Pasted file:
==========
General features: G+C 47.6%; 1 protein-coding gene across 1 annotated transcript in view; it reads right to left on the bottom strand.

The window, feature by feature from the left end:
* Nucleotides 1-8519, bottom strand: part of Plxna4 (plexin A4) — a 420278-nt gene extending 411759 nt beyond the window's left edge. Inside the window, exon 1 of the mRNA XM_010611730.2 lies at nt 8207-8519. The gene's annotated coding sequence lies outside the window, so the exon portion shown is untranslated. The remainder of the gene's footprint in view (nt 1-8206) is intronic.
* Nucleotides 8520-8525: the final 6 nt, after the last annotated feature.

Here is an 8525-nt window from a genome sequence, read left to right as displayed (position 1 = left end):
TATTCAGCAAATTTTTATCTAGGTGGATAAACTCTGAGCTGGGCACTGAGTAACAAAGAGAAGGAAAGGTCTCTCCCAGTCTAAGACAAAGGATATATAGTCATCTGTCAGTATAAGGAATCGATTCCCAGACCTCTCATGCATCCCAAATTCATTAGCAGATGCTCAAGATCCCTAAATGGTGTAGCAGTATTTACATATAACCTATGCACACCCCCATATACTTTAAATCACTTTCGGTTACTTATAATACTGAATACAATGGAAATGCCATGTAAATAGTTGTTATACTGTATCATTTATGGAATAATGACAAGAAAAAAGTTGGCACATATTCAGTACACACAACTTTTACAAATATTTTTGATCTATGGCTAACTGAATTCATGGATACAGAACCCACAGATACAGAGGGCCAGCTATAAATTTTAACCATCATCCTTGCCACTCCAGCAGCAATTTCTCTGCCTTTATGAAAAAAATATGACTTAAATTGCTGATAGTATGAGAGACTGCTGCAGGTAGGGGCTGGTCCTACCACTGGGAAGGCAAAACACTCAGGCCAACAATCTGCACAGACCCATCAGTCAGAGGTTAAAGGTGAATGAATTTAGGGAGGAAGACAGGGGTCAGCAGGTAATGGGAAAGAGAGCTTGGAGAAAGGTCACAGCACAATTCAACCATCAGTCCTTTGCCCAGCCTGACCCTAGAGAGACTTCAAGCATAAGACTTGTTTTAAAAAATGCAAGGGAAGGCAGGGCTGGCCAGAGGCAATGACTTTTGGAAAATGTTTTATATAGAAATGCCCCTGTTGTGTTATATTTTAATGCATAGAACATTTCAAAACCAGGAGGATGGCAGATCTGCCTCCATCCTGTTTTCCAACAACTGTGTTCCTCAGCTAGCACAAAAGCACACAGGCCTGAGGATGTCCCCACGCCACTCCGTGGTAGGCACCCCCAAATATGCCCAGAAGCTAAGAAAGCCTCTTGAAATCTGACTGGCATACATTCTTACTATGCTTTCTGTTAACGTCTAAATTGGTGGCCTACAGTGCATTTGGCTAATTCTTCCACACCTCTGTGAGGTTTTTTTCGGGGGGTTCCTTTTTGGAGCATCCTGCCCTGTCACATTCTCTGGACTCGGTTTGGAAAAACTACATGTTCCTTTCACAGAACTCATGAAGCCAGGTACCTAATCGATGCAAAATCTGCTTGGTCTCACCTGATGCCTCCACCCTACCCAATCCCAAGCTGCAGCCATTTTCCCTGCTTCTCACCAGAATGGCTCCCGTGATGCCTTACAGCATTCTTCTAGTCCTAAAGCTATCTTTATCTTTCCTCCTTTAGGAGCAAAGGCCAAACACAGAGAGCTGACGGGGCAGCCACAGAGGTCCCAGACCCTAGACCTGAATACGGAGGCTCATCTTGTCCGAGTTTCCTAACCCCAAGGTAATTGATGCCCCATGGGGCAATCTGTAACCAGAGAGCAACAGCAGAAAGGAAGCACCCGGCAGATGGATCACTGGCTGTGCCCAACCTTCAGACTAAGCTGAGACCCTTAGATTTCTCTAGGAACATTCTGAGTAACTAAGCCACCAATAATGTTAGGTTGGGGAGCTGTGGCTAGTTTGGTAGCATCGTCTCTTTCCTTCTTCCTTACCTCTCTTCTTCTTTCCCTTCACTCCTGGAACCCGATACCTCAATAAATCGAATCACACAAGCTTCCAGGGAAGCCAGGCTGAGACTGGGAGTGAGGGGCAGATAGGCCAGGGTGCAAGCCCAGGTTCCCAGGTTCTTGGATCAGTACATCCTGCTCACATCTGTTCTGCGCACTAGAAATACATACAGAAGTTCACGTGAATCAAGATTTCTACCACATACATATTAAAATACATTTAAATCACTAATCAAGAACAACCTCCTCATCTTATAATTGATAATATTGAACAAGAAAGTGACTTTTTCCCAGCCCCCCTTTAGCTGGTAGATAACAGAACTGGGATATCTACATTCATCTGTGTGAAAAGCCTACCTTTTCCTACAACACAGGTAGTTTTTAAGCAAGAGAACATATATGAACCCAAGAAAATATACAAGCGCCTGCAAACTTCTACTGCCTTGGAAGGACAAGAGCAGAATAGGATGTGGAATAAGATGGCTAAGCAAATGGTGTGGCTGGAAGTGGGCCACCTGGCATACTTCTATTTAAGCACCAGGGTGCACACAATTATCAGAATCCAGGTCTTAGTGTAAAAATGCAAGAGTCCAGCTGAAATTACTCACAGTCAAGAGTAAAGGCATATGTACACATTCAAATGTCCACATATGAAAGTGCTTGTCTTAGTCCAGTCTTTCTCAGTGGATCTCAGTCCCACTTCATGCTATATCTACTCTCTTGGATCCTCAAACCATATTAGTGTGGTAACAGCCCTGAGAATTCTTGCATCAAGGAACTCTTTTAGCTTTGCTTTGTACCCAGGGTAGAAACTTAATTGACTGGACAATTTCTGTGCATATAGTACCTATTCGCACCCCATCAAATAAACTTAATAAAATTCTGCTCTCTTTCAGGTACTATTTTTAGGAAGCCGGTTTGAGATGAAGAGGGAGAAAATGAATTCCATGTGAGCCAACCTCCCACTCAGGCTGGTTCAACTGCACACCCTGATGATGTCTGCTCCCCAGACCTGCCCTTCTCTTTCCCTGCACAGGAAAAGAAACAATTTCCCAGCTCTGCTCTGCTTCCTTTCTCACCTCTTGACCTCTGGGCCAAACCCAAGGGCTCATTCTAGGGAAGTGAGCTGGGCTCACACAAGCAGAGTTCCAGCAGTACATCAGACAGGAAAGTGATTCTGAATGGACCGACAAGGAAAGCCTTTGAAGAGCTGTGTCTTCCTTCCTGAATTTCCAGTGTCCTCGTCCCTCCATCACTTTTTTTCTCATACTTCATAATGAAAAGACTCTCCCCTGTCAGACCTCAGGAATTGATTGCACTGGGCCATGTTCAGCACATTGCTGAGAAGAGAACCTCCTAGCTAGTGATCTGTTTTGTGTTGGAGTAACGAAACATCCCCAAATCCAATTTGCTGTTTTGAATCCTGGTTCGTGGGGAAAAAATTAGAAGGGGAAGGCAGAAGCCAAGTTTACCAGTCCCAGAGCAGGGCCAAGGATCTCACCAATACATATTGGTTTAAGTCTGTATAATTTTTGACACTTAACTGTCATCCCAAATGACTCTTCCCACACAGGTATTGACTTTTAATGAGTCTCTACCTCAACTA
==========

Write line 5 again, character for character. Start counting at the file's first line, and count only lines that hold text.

Here is an 8525-nt window from a genome sequence, read left to right as displayed (position 1 = left end):